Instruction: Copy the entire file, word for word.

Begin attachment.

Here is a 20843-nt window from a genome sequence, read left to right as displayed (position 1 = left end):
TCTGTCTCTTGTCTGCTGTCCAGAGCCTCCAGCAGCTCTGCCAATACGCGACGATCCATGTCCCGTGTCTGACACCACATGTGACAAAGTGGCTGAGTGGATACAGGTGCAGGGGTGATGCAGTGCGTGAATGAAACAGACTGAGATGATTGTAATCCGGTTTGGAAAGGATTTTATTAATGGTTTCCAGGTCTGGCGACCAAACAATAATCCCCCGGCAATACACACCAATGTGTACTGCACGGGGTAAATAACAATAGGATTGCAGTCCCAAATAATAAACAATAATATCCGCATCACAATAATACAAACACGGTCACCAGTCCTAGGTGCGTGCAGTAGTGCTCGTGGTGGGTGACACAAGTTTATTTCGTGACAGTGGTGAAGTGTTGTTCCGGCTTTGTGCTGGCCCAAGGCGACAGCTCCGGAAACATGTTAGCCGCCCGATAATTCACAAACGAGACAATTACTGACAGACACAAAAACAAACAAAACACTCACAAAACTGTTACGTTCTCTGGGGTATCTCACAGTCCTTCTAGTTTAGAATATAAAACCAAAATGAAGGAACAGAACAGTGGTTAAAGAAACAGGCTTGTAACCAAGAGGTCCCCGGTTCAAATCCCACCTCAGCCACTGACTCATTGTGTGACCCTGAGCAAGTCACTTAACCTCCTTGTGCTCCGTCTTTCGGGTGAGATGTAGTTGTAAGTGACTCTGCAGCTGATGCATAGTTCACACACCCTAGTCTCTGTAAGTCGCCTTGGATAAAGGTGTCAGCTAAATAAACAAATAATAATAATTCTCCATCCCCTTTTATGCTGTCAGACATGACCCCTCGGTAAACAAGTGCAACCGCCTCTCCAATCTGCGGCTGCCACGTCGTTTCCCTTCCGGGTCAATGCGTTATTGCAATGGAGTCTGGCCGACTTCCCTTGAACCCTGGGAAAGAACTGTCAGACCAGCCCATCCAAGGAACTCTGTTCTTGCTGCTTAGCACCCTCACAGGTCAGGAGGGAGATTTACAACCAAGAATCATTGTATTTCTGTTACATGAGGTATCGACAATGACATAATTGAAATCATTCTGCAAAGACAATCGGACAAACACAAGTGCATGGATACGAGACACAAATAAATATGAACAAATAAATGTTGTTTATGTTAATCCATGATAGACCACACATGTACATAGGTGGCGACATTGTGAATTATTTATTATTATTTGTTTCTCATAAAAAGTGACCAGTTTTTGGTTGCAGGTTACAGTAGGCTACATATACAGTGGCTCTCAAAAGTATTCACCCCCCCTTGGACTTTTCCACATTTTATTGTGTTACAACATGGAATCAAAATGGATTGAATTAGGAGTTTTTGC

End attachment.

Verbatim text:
Here is a 20843-nt window from a genome sequence, read left to right as displayed (position 1 = left end):
TCTGTCTCTTGTCTGCTGTCCAGAGCCTCCAGCAGCTCTGCCAATACGCGACGATCCATGTCCCGTGTCTGACACCACATGTGACAAAGTGGCTGAGTGGATACAGGTGCAGGGGTGATGCAGTGCGTGAATGAAACAGACTGAGATGATTGTAATCCGGTTTGGAAAGGATTTTATTAATGGTTTCCAGGTCTGGCGACCAAACAATAATCCCCCGGCAATACACACCAATGTGTACTGCACGGGGTAAATAACAATAGGATTGCAGTCCCAAATAATAAACAATAATATCCGCATCACAATAATACAAACACGGTCACCAGTCCTAGGTGCGTGCAGTAGTGCTCGTGGTGGGTGACACAAGTTTATTTCGTGACAGTGGTGAAGTGTTGTTCCGGCTTTGTGCTGGCCCAAGGCGACAGCTCCGGAAACATGTTAGCCGCCCGATAATTCACAAACGAGACAATTACTGACAGACACAAAAACAAACAAAACACTCACAAAACTGTTACGTTCTCTGGGGTATCTCACAGTCCTTCTAGTTTAGAATATAAAACCAAAATGAAGGAACAGAACAGTGGTTAAAGAAACAGGCTTGTAACCAAGAGGTCCCCGGTTCAAATCCCACCTCAGCCACTGACTCATTGTGTGACCCTGAGCAAGTCACTTAACCTCCTTGTGCTCCGTCTTTCGGGTGAGATGTAGTTGTAAGTGACTCTGCAGCTGATGCATAGTTCACACACCCTAGTCTCTGTAAGTCGCCTTGGATAAAGGTGTCAGCTAAATAAACAAATAATAATAATTCTCCATCCCCTTTTATGCTGTCAGACATGACCCCTCGGTAAACAAGTGCAACCGCCTCTCCAATCTGCGGCTGCCACGTCGTTTCCCTTCCGGGTCAATGCGTTATTGCAATGGAGTCTGGCCGACTTCCCTTGAACCCTGGGAAAGAACTGTCAGACCAGCCCATCCAAGGAACTCTGTTCTTGCTGCTTAGCACCCTCACAGGTCAGGAGGGAGATTTACAACCAAGAATCATTGTATTTCTGTTACATGAGGTATCGACAATGACATAATTGAAATCATTCTGCAAAGACAATCGGACAAACACAAGTGCATGGATACGAGACACAAATAAATATGAACAAATAAATGTTGTTTATGTTAATCCATGATAGACCACACATGTACATAGGTGGCGACATTGTGAATTATTTATTATTATTTGTTTCTCATAAAAAGTGACCAGTTTTTGGTTGCAGGTTACAGTAGGCTACATATACAGTGGCTCTCAAAAGTATTCACCCCCCCTTGGACTTTTCCACATTTTATTGTGTTACAACATGGAATCAAAATGGATTGAATTAGGAGTTTTTGC